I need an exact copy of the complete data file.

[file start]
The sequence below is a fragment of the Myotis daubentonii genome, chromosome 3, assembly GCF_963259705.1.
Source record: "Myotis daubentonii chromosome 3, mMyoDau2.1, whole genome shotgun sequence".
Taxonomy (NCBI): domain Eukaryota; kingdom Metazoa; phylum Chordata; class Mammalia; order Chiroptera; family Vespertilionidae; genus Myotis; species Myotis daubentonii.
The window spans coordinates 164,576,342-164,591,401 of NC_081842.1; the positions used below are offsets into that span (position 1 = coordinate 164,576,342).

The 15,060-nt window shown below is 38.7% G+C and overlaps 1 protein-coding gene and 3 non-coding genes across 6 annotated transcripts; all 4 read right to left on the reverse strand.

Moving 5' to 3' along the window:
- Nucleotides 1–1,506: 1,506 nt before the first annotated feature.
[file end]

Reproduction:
The sequence below is a fragment of the Myotis daubentonii genome, chromosome 3, assembly GCF_963259705.1.
Source record: "Myotis daubentonii chromosome 3, mMyoDau2.1, whole genome shotgun sequence".
Taxonomy (NCBI): domain Eukaryota; kingdom Metazoa; phylum Chordata; class Mammalia; order Chiroptera; family Vespertilionidae; genus Myotis; species Myotis daubentonii.
The window spans coordinates 164,576,342-164,591,401 of NC_081842.1; the positions used below are offsets into that span (position 1 = coordinate 164,576,342).

The 15,060-nt window shown below is 38.7% G+C and overlaps 1 protein-coding gene and 3 non-coding genes across 6 annotated transcripts; all 4 read right to left on the reverse strand.

Moving 5' to 3' along the window:
- Nucleotides 1–1,506: 1,506 nt before the first annotated feature.